The Red Sox won their seventh World Championship just 22 months ago, their third in less than a decade. Since then, they have finished in last place and are on pace for another last place finish, winning just 44% of their games over the last two years. The disappointing seasons have cost General Manager Ben Cherington his job and will likely lead to a lot of off-season movement by the organization.
Dustin Pedroia and David Ortiz are the only regulars from the 2013 championship club still with the team, with Clay Buchholz, Koji Uehara, and Junichi Tazawa the only regular pitchers that have remained. Pedroia, Bucholz, and Uehara all sit on the disabled list, leaving a roster full of promising young players and a few disappointing free agents.
The Red Sox created some fanfare last winter by bringing in big free agents Hanley Ramirez and Pablo Sandoval, but thus far the two have been a disaster. Ramirez's move from shortstop to left-field has been a train wreck, and Sandoval's defensive shortcomings have been exposed this year as well. Both are in the bottom six out of all defenders in baseball in Defensive Runs Saved, combining for -30 DRS. Their bats have not papered over their lead gloves either, with the two combining for just 2.1 oWAR.
The younger Red Sox players have actually carried the team much of the year, and the Red Sox have scored the third-most runs in the league overall. Boston is third in on-base percentage and seventh in slugging percentage. Utility-player Brock Holt was an All-Star this year, although he's hitting just .259/.309/.313 over his last 45 games. Xander Bogaerts and Mookie Betts are living up to their high potential this year with Betts playing some of the best outfield defense in the league this yaer.
Aside from their two black holes on defense, the Red Sox are above-average defensively. Boston has the highest success rate in stealing bases at 78.8%, although they have the fourth-fewest attempts. They have been a much better hitting team at home this year, hitting .291/.350/.450 at home compared to .236/.300/.368 on the road.
Lefty Wade Miley, acquired last winter from the Diamondbacks, has pitched better than his ERA would indicate, but has still been an inconsistent disappointment. Henry Owens was a Top 50 pitching prospect before the season who brings a 95 mph fastball with a tough slider. The twenty-two year old southpaw struck out ten, but allowed seven runs in six innings his last time out. Matt Barnes is another former first round pick with a 95 mph fastball but suffered from command issues in the minor leagues. Eduardo Rodriguez was acquired last summer from the Orioles for Andrew Miller who gave up just one run over 6 1/3 innings against the Royals back on June 19. Since then he has struggled with a 5.27 ERA over his last ten starts. He can bring some heat as well and has a plus changeup that could give Royals hitters fits.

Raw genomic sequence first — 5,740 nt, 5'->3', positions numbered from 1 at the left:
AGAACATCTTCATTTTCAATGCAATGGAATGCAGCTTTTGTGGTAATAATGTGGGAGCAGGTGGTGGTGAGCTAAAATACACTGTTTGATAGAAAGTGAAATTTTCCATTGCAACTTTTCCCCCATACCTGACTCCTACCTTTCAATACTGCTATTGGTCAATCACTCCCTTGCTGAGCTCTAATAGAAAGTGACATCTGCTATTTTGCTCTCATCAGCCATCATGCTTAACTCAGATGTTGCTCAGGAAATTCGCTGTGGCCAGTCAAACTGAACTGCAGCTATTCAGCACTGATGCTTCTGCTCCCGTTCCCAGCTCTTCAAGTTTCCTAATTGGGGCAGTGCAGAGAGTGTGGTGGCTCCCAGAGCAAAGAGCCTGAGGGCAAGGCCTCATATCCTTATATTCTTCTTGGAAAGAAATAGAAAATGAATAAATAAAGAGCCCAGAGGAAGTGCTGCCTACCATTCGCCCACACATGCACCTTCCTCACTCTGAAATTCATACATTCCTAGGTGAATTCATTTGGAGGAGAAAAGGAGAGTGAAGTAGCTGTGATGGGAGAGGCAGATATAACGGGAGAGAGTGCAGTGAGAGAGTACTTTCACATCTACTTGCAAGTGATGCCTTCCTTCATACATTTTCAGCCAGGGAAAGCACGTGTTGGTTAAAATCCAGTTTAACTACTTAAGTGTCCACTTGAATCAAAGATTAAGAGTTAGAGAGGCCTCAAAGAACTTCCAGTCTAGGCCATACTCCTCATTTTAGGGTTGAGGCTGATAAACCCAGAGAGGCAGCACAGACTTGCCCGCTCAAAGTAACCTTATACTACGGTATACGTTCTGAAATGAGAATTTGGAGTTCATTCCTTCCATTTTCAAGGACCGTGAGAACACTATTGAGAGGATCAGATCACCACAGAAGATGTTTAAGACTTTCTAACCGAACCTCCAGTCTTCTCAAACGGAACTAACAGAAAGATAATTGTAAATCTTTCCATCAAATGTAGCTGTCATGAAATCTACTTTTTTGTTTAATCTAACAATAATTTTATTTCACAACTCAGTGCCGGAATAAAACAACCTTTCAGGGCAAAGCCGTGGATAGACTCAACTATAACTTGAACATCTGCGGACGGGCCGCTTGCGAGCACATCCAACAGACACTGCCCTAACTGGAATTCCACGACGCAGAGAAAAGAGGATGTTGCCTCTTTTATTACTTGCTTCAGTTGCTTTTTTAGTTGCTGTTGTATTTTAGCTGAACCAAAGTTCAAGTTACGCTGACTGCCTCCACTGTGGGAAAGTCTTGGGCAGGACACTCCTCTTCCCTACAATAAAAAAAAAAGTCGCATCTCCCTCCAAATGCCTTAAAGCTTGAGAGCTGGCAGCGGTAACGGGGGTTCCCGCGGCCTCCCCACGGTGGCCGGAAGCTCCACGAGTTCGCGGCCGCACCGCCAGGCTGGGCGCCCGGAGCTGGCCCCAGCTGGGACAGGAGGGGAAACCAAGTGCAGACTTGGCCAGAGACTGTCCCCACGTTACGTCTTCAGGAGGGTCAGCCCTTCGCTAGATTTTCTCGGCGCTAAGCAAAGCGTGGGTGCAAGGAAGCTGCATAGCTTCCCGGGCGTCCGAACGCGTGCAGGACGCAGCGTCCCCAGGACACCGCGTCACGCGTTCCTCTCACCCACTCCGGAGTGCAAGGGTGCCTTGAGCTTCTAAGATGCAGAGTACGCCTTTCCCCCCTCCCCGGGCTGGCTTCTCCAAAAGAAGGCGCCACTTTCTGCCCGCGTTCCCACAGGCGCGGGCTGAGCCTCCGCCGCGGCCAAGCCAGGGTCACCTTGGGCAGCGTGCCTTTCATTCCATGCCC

With regular closer Koji Uehara out with injury, save opportunities have gone to fellow countryman Junichi Tazawa. Tazawa doesn't walk many, with a 1.4 walks-per-nine innings, but he has given up eight runs in his last 14 1/3 innings pitched. Former Rangers pitcher Alexi Ogando flashes a 3.28 ERA but has the second-highest home rate among all relievers. As a bullpen, the Red Sox have the worst FIP in the league with the highest home run rate, and third-lowest strikeout rate.
The Red Sox took 6 out of 7 from the Royals last year and have taken two of the first three from them this year. They may be a decimated team, but the young players have the potential to surprise the Royals. Under interim manager Torey Lovullo, in for John Farrell who is undergoing chemotherapy for lymphoma, the Red Sox could still be a dangerous team, even if its not the same cast of characters we are familiar with.